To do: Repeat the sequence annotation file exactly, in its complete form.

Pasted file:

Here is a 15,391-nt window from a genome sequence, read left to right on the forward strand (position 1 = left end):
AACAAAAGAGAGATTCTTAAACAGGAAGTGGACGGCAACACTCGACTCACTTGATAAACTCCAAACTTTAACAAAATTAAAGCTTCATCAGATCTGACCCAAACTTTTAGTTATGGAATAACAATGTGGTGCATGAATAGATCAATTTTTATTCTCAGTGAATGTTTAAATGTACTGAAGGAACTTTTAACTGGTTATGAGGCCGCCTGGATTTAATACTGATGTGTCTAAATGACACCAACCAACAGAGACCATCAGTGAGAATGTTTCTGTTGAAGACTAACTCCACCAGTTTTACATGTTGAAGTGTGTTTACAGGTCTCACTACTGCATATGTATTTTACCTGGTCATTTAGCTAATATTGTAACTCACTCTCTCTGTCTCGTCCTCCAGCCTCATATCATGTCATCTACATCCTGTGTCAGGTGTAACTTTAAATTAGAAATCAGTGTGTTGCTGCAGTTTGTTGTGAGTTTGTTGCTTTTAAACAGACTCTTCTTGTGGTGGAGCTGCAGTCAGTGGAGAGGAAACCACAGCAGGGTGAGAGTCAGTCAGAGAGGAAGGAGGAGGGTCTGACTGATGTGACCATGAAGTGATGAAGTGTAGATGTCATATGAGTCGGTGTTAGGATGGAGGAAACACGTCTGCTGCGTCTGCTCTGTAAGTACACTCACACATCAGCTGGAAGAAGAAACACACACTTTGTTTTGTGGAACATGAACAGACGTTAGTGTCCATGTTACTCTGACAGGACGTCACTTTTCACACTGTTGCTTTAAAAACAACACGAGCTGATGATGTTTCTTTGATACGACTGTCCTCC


Here is a 15,391-nt window from a genome sequence, read left to right on the forward strand (position 1 = left end):
AACAAAAGAGAGATTCTTAAACAGGAAGTGGACGGCAACACTCGACTCACTTGATAAACTCCAAACTTTAACAAAATTAAAGCTTCATCAGATCTGACCCAAACTTTTAGTTATGGAATAACAATGTGGTGCATGAATAGATCAATTTTTATTCTCAGTGAATGTTTAAATGTACTGAAGGAACTTTTAACTGGTTATGAGGCCGCCTGGATTTAATACTGATGTGTCTAAATGACACCAACCAACAGAGACCATCAGTGAGAATGTTTCTGTTGAAGACTAACTCCACCAGTTTTACATGTTGAAGTGTGTTTACAGGTCTCACTACTGCATATGTATTTTACCTGGTCATTTAGCTAATATTGTAACTCACTCTCTCTGTCTCGTCCTCCAGCCTCATATCATGTCATCTACATCCTGTGTCAGGTGTAACTTTAAATTAGAAATCAGTGTGTTGCTGCAGTTTGTTGTGAGTTTGTTGCTTTTAAACAGACTCTTCTTGTGGTGGAGCTGCAGTCAGTGGAGAGGAAACCACAGCAGGGTGAGAGTCAGTCAGAGAGGAAGGAGGAGGGTCTGACTGATGTGACCATGAAGTGATGAAGTGTAGATGTCATATGAGTCGGTGTTAGGATGGAGGAAACACGTCTGCTGCGTCTGCTCTGTAAGTACACTCACACATCAGCTGGAAGAAGAAACACACACTTTGTTTTGTGGAACATGAACAGACGTTAGTGTCCATGTTACTCTGACAGGACGTCACTTTTCACACTGTTGCTTTAAAAACAACACGAGCTGATGATGTTTCTTTGATACGACTGTCCTCC